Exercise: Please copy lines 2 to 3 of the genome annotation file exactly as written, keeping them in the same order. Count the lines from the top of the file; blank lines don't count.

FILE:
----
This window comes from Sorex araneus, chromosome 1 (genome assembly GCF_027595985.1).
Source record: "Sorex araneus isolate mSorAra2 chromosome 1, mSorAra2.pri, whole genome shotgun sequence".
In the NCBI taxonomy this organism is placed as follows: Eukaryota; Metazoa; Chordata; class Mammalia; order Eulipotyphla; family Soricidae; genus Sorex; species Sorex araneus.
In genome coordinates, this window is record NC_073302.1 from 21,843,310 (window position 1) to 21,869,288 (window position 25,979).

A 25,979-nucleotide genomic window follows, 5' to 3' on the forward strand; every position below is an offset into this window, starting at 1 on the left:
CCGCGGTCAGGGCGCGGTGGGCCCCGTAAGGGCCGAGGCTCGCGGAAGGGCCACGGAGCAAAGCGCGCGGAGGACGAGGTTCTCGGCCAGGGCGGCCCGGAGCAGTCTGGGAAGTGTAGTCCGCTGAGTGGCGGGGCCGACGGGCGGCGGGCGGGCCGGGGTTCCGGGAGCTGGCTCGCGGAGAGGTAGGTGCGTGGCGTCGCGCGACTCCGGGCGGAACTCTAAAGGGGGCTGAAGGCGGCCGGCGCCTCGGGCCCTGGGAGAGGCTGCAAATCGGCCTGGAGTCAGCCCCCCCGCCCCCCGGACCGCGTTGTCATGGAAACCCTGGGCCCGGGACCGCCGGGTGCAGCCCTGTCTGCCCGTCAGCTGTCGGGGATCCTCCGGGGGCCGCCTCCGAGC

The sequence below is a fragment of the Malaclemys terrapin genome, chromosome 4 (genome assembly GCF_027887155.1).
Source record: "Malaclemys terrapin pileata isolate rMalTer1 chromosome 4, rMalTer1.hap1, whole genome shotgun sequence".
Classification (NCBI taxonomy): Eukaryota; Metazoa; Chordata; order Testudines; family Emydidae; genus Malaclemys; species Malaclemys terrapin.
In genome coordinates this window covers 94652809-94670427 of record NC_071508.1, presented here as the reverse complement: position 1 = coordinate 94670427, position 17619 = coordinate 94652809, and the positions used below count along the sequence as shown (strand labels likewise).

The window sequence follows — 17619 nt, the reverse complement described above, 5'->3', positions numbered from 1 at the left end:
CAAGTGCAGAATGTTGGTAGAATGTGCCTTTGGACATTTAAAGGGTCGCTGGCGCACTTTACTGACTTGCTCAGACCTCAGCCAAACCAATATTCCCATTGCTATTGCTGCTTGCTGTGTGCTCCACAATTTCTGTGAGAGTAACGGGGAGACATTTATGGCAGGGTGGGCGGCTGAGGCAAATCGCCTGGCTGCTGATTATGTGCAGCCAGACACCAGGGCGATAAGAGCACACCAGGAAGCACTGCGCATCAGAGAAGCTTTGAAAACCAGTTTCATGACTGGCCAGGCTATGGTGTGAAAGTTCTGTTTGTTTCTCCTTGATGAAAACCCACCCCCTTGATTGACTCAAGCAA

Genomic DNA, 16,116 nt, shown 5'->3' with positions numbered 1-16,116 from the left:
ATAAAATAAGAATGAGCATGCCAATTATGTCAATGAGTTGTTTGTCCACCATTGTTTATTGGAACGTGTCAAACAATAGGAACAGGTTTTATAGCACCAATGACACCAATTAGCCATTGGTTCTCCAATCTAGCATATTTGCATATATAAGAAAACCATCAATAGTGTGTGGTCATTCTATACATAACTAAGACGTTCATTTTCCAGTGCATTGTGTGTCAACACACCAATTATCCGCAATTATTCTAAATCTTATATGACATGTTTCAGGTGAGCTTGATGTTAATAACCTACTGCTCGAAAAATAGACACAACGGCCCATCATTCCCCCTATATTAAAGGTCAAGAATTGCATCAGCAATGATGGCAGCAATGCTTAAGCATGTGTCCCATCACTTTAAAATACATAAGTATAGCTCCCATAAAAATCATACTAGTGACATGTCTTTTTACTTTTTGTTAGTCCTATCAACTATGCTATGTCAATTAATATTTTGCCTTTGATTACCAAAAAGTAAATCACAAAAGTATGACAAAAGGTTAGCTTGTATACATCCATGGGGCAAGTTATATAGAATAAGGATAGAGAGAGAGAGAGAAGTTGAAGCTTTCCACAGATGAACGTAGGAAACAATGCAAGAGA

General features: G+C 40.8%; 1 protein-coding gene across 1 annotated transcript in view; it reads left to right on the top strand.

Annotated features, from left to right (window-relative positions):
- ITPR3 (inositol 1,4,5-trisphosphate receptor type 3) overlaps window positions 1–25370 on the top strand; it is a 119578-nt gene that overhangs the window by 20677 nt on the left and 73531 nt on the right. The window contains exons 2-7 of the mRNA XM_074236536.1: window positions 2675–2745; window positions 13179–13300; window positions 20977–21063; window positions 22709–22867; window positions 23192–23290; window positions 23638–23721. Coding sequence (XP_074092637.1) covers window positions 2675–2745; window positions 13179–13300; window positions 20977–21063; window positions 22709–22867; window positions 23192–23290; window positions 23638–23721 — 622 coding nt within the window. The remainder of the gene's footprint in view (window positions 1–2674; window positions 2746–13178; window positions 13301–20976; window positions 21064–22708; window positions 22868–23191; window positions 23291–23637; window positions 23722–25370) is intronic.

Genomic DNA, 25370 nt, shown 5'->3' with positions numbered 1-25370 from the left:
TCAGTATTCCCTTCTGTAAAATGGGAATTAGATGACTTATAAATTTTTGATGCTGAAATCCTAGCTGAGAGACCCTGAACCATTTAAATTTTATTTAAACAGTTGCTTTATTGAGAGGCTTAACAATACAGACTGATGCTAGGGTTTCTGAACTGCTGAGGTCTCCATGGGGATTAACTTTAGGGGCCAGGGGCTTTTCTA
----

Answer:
Source record: "Sorex araneus isolate mSorAra2 chromosome 1, mSorAra2.pri, whole genome shotgun sequence".
In the NCBI taxonomy this organism is placed as follows: Eukaryota; Metazoa; Chordata; class Mammalia; order Eulipotyphla; family Soricidae; genus Sorex; species Sorex araneus.